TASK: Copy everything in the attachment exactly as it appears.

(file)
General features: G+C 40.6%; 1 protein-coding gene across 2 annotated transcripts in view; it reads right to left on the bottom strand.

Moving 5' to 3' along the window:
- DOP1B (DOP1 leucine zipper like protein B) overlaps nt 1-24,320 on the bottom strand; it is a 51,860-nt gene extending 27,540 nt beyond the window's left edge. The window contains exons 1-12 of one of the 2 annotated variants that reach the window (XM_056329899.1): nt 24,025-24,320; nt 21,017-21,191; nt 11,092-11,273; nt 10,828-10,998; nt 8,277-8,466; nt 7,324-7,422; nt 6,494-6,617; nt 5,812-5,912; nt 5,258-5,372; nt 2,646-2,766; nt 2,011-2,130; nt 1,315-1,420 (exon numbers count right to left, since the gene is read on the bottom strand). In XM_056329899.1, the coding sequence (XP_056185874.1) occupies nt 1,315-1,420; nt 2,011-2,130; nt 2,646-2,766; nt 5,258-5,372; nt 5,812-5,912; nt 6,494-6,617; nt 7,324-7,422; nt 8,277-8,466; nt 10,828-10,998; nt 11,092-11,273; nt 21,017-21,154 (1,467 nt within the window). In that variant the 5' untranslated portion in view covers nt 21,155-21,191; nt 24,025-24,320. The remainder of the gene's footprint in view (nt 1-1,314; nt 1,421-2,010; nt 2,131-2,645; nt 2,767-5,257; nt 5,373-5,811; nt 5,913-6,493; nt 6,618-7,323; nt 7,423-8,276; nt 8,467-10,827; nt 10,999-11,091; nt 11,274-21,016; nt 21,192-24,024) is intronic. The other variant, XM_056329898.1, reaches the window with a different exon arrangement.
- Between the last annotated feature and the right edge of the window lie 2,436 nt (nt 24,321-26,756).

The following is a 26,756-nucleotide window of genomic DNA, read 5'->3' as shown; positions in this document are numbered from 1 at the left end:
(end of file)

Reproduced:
General features: G+C 40.6%; 1 protein-coding gene across 2 annotated transcripts in view; it reads right to left on the bottom strand.

Moving 5' to 3' along the window:
- DOP1B (DOP1 leucine zipper like protein B) overlaps nt 1-24,320 on the bottom strand; it is a 51,860-nt gene extending 27,540 nt beyond the window's left edge. The window contains exons 1-12 of one of the 2 annotated variants that reach the window (XM_056329899.1): nt 24,025-24,320; nt 21,017-21,191; nt 11,092-11,273; nt 10,828-10,998; nt 8,277-8,466; nt 7,324-7,422; nt 6,494-6,617; nt 5,812-5,912; nt 5,258-5,372; nt 2,646-2,766; nt 2,011-2,130; nt 1,315-1,420 (exon numbers count right to left, since the gene is read on the bottom strand). In XM_056329899.1, the coding sequence (XP_056185874.1) occupies nt 1,315-1,420; nt 2,011-2,130; nt 2,646-2,766; nt 5,258-5,372; nt 5,812-5,912; nt 6,494-6,617; nt 7,324-7,422; nt 8,277-8,466; nt 10,828-10,998; nt 11,092-11,273; nt 21,017-21,154 (1,467 nt within the window). In that variant the 5' untranslated portion in view covers nt 21,155-21,191; nt 24,025-24,320. The remainder of the gene's footprint in view (nt 1-1,314; nt 1,421-2,010; nt 2,131-2,645; nt 2,767-5,257; nt 5,373-5,811; nt 5,913-6,493; nt 6,618-7,323; nt 7,423-8,276; nt 8,467-10,827; nt 10,999-11,091; nt 11,274-21,016; nt 21,192-24,024) is intronic. The other variant, XM_056329898.1, reaches the window with a different exon arrangement.
- Between the last annotated feature and the right edge of the window lie 2,436 nt (nt 24,321-26,756).

The following is a 26,756-nucleotide window of genomic DNA, read 5'->3' as shown; positions in this document are numbered from 1 at the left end: